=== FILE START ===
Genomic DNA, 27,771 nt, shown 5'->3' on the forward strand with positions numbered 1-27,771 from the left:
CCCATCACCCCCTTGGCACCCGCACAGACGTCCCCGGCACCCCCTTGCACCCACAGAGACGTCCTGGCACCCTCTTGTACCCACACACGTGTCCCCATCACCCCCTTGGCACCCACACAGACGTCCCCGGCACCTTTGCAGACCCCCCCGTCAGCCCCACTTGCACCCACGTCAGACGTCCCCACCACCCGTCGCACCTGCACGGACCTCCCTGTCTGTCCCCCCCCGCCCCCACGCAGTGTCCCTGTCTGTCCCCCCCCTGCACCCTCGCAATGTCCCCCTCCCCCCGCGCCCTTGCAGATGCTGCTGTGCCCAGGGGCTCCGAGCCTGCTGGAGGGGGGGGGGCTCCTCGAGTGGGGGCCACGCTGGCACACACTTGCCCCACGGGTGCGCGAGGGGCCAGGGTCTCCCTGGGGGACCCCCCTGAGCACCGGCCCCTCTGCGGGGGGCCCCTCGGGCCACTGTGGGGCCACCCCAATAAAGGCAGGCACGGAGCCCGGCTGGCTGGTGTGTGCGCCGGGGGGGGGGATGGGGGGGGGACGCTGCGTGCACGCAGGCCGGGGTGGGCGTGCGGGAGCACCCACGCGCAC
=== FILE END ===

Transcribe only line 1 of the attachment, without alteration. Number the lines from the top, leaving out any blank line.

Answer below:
Genomic DNA, 27,771 nt, shown 5'->3' on the forward strand with positions numbered 1-27,771 from the left: